Go to: Pressure Canning Index
Canning food has been a “labor of love” for generations of families!Abundant fresh fruits, vegetables, meats, poultry, and seafood are savored during the peak of the season and safely preserved to enjoy all year. What was once done out of necessity, today has become an opportunity to take control of the food you and your family consume. These beautiful jars of home-canned goodness will give you the satisfaction of knowing the quality and freshness of the food in your pantry. They will also ease your meal planning and take a bite out of your garbage and recycling needs. Reusable jars and bands can be used for many years. The flat lid is the only piece to be discarded. Home canning is still a labor of love...and well worth it when you take that first delightful bite of food canned in your own kitchen!
There are four basic agents of food spoilage — enzymes, mold, yeast, and bacteria. Canning will interrupt the natural spoilage cycle so food can be preserved safely. Molds, yeast, and enzymes are destroyed at temperatures below 212°F, the temperature at which water boils (except in mountainous regions). Therefore, boiling water processing is sufficient to destroy those agents.
Bacteria, however, are not as easily destroyed. The bacterium Clostridium botulinum produces a spore that makes a poisonous toxin which causes botulism. This spore is not destroyed at 212°F. In addition, this bacterium thrives on low acid foods in the absence of air. Therefore, for a safe food product, low-acid foods need to be processed at 240°F. This temperature can only be achieved with a pressure canner.
The level of acidity in the food determines the method of canning, boiling water or pressure canning, that needs to be used. For the purpose of home canning, foods are categorized as low acid and high acid. Foods that are low acid have a pH value higher than 4.6 and include vegetables, meats, poultry, and seafood. High acid foods have a pH value of 4.6 or less and include fruits, jams and jellies, properly pickled vegetables and properly acidified tomatoes.
Low acid foods must only be processed using the pressure canning method, while high acid foods can be safely processed using the boiling water method. Although fruits and tomatoes can be safely processed using the boiling water method, both can be acceptably canned using the pressure canning method. Always follow the processing method stated in the recipe.
Before you begin, assemble all ingredients, supplies, and equipment needed for your canning project. Carefully read, understand, and follow the recipe and canning instructions as directed. Do not substitute or omit ingredients. Always follow specific manufacturer's instructions.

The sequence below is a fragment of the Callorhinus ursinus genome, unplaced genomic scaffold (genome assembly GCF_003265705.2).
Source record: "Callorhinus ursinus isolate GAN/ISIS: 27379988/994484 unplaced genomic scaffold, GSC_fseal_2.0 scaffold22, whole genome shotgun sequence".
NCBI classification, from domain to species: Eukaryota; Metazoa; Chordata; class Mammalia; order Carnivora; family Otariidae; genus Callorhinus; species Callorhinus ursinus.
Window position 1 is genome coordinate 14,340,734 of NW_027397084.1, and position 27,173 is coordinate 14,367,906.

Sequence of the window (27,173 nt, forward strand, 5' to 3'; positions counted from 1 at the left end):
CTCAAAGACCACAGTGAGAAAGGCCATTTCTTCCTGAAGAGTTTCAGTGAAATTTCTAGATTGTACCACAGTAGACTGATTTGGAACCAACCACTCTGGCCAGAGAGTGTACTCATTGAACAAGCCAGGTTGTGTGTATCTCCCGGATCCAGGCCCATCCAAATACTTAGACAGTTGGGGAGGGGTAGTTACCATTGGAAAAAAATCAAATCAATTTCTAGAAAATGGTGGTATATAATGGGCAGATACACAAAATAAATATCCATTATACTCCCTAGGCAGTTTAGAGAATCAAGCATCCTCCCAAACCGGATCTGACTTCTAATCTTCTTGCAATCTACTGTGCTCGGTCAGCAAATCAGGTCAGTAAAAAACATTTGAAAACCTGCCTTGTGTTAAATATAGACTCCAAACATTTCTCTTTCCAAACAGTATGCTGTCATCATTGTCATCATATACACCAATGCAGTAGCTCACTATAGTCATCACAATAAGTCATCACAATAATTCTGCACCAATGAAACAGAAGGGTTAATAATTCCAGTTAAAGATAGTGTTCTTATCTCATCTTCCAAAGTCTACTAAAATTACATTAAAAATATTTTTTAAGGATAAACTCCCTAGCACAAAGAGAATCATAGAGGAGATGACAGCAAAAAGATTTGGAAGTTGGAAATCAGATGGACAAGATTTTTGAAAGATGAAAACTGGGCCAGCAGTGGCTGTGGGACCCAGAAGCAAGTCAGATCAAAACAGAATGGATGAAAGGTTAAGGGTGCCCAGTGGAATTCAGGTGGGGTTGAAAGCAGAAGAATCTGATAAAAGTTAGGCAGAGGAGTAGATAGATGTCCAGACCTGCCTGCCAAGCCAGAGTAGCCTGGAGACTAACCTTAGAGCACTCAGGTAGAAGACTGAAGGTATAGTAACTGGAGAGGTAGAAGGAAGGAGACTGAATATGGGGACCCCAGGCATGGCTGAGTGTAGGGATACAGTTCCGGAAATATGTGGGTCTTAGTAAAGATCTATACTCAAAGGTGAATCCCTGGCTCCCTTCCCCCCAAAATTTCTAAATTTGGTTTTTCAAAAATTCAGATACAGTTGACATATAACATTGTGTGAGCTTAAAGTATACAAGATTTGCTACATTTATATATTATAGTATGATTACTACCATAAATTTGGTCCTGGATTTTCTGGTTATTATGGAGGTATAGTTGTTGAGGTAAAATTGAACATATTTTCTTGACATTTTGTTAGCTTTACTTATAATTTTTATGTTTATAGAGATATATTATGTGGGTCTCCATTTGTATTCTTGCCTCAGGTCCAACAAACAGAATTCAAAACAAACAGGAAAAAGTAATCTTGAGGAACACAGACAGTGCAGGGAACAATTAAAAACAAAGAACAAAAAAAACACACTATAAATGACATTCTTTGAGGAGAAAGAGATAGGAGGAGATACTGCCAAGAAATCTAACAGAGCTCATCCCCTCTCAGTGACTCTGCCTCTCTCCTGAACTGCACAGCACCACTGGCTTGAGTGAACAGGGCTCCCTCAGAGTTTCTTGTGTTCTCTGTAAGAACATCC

Do not use jars from commercially prepared foods because they were made for single-use only. Glass home canning jars offer a deep neck and wide sealing surface to assure a tight seal. Always visually examine canning jars for nicks or cracks. Recycle or discard any damaged jars. Always use the jar size and exact processing procedures indicated in the research-tested processing recipe. Jars should be thoroughly washed in hot, sudsy water. Do not use wire brushes, abrasive materials, or cleansers because they may damage the glass. Rinse jars completely with hot water. To help prevent jar breakage, allow jars to stand in very hot water prior to canning. A dishwasher may also be used. Wash and dry jars using a regular cycle. When cycle is complete, remove one jar at a time, keeping the rest of the jars heated until needed.
Canning Lids and Bands
Avoid closures such as zinc caps and glass lids that require a jar rubber. These closures do not provide a proper method to determine if the seal is safe. Also, avoid commercial one-piece caps even if they have a rubber-like gasket because they are intended for one-time use only.
Selecting and Preparing Food
Raw Pack: Unheated food is put directly into the jars and then covered with boiling water, juice or syrup. When using the raw pack method most food should be packed tightly in the jars because it will shrink during processing. However, corn, lima beans, peas, and potatoes expand during processing and should be packed loosely. The raw pack method is generally used on foods that become delicate or difficult to handle when cooked.
Hot Pack Food is cooked or heated to boiling before packing into jars. The food is then covered with the boiling liquid. Foods that are hot packed should be put into the jars loosely because shrinkage will not occur during processing. The hot pack method is generally used on firm, easy-to-handle foods. In many cases, precooking the food may allow it to conform to the jar better for a tighter, more efficient fit. The hot pack method is preferred for most vegetables and fruits, as well as meat, poultry and seafood.
Removing Air Bubbles
Preparing Jar Rims and Adjusting Lids
The Canning Process
Storing Canned Food
Go to: Pressure Canning Index
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